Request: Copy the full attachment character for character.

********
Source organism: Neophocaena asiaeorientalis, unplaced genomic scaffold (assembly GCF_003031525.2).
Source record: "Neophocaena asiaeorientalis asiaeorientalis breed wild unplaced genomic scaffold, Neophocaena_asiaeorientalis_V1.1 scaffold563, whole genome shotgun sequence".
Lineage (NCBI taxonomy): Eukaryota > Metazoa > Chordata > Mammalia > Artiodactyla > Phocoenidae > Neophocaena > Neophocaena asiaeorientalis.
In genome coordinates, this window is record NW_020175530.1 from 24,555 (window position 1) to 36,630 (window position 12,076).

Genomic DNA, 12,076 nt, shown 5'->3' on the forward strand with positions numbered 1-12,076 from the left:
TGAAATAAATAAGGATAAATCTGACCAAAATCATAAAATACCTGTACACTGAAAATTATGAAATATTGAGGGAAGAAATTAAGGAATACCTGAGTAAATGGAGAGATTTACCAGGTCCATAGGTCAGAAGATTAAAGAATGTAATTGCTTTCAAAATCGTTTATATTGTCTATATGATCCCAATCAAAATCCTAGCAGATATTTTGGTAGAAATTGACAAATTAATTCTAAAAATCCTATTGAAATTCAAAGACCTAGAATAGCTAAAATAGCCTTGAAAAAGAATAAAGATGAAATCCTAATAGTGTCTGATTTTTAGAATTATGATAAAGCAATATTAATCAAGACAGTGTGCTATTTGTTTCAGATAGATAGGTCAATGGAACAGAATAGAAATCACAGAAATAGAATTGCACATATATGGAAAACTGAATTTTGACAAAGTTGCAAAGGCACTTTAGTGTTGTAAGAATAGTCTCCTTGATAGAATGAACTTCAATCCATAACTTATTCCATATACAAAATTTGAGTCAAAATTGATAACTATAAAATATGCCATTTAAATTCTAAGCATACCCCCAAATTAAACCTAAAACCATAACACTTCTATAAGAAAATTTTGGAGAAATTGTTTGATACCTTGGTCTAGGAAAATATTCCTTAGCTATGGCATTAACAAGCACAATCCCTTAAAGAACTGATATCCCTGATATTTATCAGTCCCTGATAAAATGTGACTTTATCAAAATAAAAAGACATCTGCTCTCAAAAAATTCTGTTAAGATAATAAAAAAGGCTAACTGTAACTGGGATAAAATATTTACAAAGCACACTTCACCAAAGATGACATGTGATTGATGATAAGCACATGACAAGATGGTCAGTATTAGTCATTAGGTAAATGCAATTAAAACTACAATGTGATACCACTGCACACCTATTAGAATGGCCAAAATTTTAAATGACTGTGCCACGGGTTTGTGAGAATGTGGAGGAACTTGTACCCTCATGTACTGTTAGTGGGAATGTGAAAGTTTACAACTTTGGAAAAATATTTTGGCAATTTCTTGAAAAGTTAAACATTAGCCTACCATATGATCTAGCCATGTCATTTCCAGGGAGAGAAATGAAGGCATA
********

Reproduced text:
Source organism: Neophocaena asiaeorientalis, unplaced genomic scaffold (assembly GCF_003031525.2).
Source record: "Neophocaena asiaeorientalis asiaeorientalis breed wild unplaced genomic scaffold, Neophocaena_asiaeorientalis_V1.1 scaffold563, whole genome shotgun sequence".
Lineage (NCBI taxonomy): Eukaryota > Metazoa > Chordata > Mammalia > Artiodactyla > Phocoenidae > Neophocaena > Neophocaena asiaeorientalis.
In genome coordinates, this window is record NW_020175530.1 from 24,555 (window position 1) to 36,630 (window position 12,076).

Genomic DNA, 12,076 nt, shown 5'->3' on the forward strand with positions numbered 1-12,076 from the left:
TGAAATAAATAAGGATAAATCTGACCAAAATCATAAAATACCTGTACACTGAAAATTATGAAATATTGAGGGAAGAAATTAAGGAATACCTGAGTAAATGGAGAGATTTACCAGGTCCATAGGTCAGAAGATTAAAGAATGTAATTGCTTTCAAAATCGTTTATATTGTCTATATGATCCCAATCAAAATCCTAGCAGATATTTTGGTAGAAATTGACAAATTAATTCTAAAAATCCTATTGAAATTCAAAGACCTAGAATAGCTAAAATAGCCTTGAAAAAGAATAAAGATGAAATCCTAATAGTGTCTGATTTTTAGAATTATGATAAAGCAATATTAATCAAGACAGTGTGCTATTTGTTTCAGATAGATAGGTCAATGGAACAGAATAGAAATCACAGAAATAGAATTGCACATATATGGAAAACTGAATTTTGACAAAGTTGCAAAGGCACTTTAGTGTTGTAAGAATAGTCTCCTTGATAGAATGAACTTCAATCCATAACTTATTCCATATACAAAATTTGAGTCAAAATTGATAACTATAAAATATGCCATTTAAATTCTAAGCATACCCCCAAATTAAACCTAAAACCATAACACTTCTATAAGAAAATTTTGGAGAAATTGTTTGATACCTTGGTCTAGGAAAATATTCCTTAGCTATGGCATTAACAAGCACAATCCCTTAAAGAACTGATATCCCTGATATTTATCAGTCCCTGATAAAATGTGACTTTATCAAAATAAAAAGACATCTGCTCTCAAAAAATTCTGTTAAGATAATAAAAAAGGCTAACTGTAACTGGGATAAAATATTTACAAAGCACACTTCACCAAAGATGACATGTGATTGATGATAAGCACATGACAAGATGGTCAGTATTAGTCATTAGGTAAATGCAATTAAAACTACAATGTGATACCACTGCACACCTATTAGAATGGCCAAAATTTTAAATGACTGTGCCACGGGTTTGTGAGAATGTGGAGGAACTTGTACCCTCATGTACTGTTAGTGGGAATGTGAAAGTTTACAACTTTGGAAAAATATTTTGGCAATTTCTTGAAAAGTTAAACATTAGCCTACCATATGATCTAGCCATGTCATTTCCAGGGAGAGAAATGAAGGCATA